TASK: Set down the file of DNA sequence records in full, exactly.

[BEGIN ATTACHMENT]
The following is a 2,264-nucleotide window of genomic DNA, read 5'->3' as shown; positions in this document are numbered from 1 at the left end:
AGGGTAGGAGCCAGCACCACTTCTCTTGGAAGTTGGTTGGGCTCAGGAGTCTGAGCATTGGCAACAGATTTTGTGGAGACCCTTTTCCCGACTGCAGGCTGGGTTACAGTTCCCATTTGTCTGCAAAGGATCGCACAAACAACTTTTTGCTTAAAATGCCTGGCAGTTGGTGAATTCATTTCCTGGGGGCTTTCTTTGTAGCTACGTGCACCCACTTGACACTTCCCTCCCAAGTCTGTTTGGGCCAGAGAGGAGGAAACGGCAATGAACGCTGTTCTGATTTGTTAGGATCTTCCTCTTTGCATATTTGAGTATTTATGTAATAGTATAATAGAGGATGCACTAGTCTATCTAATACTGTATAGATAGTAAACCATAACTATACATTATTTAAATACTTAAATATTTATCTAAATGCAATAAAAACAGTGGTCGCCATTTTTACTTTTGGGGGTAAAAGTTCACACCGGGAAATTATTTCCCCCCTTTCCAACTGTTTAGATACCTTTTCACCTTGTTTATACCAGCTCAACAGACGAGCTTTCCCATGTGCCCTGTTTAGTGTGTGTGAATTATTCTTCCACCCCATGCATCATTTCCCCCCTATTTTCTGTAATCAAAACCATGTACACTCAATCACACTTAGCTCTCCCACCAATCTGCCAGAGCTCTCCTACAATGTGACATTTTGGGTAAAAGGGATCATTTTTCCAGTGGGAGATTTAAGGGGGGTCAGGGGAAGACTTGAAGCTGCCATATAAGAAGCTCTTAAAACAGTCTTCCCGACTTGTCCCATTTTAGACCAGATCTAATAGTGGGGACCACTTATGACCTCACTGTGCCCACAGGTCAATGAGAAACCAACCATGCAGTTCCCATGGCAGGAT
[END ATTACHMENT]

The following is a 2,264-nucleotide window of genomic DNA, read 5'->3' as shown; positions in this document are numbered from 1 at the left end:
AGGGTAGGAGCCAGCACCACTTCTCTTGGAAGTTGGTTGGGCTCAGGAGTCTGAGCATTGGCAACAGATTTTGTGGAGACCCTTTTCCCGACTGCAGGCTGGGTTACAGTTCCCATTTGTCTGCAAAGGATCGCACAAACAACTTTTTGCTTAAAATGCCTGGCAGTTGGTGAATTCATTTCCTGGGGGCTTTCTTTGTAGCTACGTGCACCCACTTGACACTTCCCTCCCAAGTCTGTTTGGGCCAGAGAGGAGGAAACGGCAATGAACGCTGTTCTGATTTGTTAGGATCTTCCTCTTTGCATATTTGAGTATTTATGTAATAGTATAATAGAGGATGCACTAGTCTATCTAATACTGTATAGATAGTAAACCATAACTATACATTATTTAAATACTTAAATATTTATCTAAATGCAATAAAAACAGTGGTCGCCATTTTTACTTTTGGGGGTAAAAGTTCACACCGGGAAATTATTTCCCCCCTTTCCAACTGTTTAGATACCTTTTCACCTTGTTTATACCAGCTCAACAGACGAGCTTTCCCATGTGCCCTGTTTAGTGTGTGTGAATTATTCTTCCACCCCATGCATCATTTCCCCCCTATTTTCTGTAATCAAAACCATGTACACTCAATCACACTTAGCTCTCCCACCAATCTGCCAGAGCTCTCCTACAATGTGACATTTTGGGTAAAAGGGATCATTTTTCCAGTGGGAGATTTAAGGGGGGTCAGGGGAAGACTTGAAGCTGCCATATAAGAAGCTCTTAAAACAGTCTTCCCGACTTGTCCCATTTTAGACCAGATCTAATAGTGGGGACCACTTATGACCTCACTGTGCCCACAGGTCAATGAGAAACCAACCATGCAGTTCCCATGGCAGGAT